The Live-in Care Company
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What is live in care?

What is live in care?

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Discover everything you need to know about elderly live in care in this guide. From live in care specialists, The Live in Care Company.

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Chapter 1

Chapter 2

Chapter 3

Types of live in care for the elderly

What does a personal carer do?

• Assists with any personal care needs of the elderly such as bathing and showering

• Helps with dressing, undressing and getting ready for bed

• Assists with hair care, eye care, dental hygiene and foot care

What does a 24 hour carer for the elderly do?

• Assists with elderly overnight care

• Assist with any issues through the night, such as going to the toilet, changing position in bed, or administering medication

• Provides an elderly sitter service to offer peace of mind and reassurance that your loved one will be looked after around the clock

What does a respite carer for the elderly do?

• Provides respite care at home for a full-time carer, allowing them to have some time to themselves.

• Offers emergency respite care after a hospital stay

• Covers all duties of a usual carer, including personal care, cooking, assistance with mealtimes and bedtimes, and administering medication

What does a carer do to help their client with incontinence?

Home care can also include incontinence care for the elderly, to cover all needs regarding going to the toilet and managing incontinence issues with dignity and independence. As we age, we can start to lose function and ability of some of our bodily functions including bladder and bowel movement. This is very common, and can be easily managed with the right care.

• Helps with catheter management and catheter care at home, including changing the catheter and assisting with drainage bags and incontinence pads.

• Assists with going to the toilet and managing incontinence to prevent further damage or urinary tract infections

• Provides support and assistance with managing incontinence while away from home

What does a live in dementia carer do?

• A specially trained carer will provide tailored support with specialist dementia care at home for a person living with dementia.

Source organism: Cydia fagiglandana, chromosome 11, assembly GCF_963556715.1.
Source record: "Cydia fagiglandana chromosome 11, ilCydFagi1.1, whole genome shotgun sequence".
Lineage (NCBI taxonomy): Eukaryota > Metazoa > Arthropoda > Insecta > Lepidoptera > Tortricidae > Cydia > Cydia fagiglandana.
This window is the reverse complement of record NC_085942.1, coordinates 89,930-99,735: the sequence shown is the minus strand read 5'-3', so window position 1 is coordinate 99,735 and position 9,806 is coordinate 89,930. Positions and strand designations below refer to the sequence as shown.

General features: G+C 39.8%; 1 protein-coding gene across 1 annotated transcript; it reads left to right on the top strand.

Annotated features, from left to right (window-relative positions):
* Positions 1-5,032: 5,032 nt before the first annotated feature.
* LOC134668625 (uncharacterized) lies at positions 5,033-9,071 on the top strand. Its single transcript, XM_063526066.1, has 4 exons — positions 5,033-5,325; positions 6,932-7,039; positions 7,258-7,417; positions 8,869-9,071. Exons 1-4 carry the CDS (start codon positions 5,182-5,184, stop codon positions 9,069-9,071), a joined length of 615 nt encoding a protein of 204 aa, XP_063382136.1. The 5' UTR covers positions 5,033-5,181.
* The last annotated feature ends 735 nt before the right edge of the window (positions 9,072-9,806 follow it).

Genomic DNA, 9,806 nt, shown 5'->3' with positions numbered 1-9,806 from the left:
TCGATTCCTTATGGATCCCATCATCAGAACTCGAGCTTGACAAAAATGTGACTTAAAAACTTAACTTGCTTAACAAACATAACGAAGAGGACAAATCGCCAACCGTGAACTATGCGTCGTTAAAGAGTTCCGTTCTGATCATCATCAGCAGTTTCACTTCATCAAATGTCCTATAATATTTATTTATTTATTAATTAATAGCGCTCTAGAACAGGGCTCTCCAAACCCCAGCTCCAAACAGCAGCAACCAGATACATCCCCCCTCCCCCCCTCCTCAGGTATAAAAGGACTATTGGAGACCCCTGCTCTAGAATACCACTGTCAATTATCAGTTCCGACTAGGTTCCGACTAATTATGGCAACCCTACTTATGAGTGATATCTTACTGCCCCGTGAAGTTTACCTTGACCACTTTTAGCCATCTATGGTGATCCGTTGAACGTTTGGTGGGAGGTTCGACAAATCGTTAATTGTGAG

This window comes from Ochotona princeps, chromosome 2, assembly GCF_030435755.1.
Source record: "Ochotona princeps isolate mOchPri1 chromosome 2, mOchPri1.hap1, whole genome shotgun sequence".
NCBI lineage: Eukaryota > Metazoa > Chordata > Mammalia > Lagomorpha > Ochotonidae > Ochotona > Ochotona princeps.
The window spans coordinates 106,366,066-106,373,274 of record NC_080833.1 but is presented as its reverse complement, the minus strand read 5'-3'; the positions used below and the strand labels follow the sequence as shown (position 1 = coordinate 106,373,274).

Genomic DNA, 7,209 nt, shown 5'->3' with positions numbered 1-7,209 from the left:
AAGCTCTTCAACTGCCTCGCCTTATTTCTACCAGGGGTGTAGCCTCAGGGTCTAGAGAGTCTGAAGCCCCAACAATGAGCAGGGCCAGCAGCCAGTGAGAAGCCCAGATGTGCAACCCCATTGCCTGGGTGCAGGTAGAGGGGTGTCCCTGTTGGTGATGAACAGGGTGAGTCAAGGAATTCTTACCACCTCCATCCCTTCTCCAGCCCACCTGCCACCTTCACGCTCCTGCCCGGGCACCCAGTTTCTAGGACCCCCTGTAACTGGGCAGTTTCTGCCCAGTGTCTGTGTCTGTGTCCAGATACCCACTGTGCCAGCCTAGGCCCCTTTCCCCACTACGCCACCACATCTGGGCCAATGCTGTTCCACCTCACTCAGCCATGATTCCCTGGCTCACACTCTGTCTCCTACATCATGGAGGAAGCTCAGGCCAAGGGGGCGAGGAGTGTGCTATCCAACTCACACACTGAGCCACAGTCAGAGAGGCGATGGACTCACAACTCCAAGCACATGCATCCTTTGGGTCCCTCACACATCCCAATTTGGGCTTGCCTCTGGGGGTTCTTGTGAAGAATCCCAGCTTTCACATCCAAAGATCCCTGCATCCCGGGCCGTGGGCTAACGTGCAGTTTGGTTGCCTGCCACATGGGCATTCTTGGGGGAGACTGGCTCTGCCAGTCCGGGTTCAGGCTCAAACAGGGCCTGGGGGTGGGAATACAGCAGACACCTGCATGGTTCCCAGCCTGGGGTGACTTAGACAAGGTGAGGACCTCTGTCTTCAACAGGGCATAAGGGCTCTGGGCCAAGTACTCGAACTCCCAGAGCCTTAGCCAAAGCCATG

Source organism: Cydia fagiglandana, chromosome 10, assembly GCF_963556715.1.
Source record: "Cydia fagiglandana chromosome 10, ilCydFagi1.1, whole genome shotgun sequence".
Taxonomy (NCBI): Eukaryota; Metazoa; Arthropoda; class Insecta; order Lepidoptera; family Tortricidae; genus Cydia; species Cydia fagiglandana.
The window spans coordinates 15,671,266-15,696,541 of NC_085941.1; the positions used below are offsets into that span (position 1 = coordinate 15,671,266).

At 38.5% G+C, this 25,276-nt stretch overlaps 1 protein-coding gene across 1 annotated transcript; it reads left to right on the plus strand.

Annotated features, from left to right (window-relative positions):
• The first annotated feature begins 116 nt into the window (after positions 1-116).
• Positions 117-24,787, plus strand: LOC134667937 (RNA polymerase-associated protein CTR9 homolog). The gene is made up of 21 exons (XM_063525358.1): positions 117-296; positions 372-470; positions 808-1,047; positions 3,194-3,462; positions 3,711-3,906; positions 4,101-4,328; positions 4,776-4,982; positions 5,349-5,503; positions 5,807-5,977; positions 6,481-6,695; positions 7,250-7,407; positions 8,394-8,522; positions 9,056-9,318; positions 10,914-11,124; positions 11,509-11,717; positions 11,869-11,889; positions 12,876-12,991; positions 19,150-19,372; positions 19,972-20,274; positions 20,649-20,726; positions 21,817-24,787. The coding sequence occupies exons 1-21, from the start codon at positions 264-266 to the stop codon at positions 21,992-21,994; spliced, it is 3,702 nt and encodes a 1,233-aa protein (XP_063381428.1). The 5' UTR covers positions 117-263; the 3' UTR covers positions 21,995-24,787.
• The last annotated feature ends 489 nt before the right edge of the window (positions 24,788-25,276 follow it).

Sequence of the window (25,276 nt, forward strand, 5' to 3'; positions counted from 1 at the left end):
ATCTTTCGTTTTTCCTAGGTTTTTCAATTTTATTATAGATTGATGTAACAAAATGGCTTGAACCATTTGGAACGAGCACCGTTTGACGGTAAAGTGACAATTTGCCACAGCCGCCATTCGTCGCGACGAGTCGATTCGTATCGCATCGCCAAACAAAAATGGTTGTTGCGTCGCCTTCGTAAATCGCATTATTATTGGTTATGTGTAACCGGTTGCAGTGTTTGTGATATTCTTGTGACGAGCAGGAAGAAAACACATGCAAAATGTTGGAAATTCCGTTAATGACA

•  They can provide specialist dementia care to help provide a comfortable, safe and appropriate environment for your loved one.

• Professional dementia carers can also provide senior dementia care plans that are suited for the specific needs of the elderly person, and their stage of dementia.

What does a domiciliary carer do?

An elderly person may only need a carer to come in once or twice a day or week to help with household tasks. This is called a domiciliary carer, and they do not live in the home.

At The Live in Care Company, we do not offer domiciliary care services as a standalone service.

Domiciliary care refers to:

• Home help services for the elderly, helping with all household tasks such as cooking meals, laundry and cleaning.

• Helping with tasks such as shopping and assisting with personal care such as hair care, toileting and help with bathing or showering

• A domiciliary carer for the elderly can also include assistance with mobility and medication management

What does a palliative carer do?

There may come a time when your elderly relative or loved one is reaching the end of their life, and is in need of specialist one to one, end of life care at home.

• A palliative carer directly manages and supports elderly people in need of end of life care

• Palliative care refers to specialist end of life care for the elderly for those nearing the end of their life, to create a comfortable, safe and familiar environment.

• An end of life carer works closely with the family to provide support and guidance about the stages of end of life care, and what it may involve.

Who are The Live in Care Company

Chapter 4

What is included in live-in elderly care?

Personal care for the elderly involves a carer assisting in everyday personal care tasks, such as washing, dressing, and preparing for the day. Personal care services are just one type of care available, and can be completely tailored to the needs of your elderly loved one or relative.

• Assisting with bathing, showering and washing
• Assisting with dressing
• Assisting with using the toilet or commode
• Assisting with catheters
• Helping get ready for bed
• Help with oral hygiene
• Apply creams, lotions
• Assist with mobility issues, such as – helping someone into and out of a bed or a chair
• Helping to apply and remove make-up
• Assist with hair care, or shaving
• Helping with foot care and eye care
• Apply creams, lotions
• Assist with mobility issues, such as – helping someone into and out of a bed or a chair
• Helping to apply and remove make-up
• Assist with hair care, or shaving or brushing
• Helping with foot care and eye care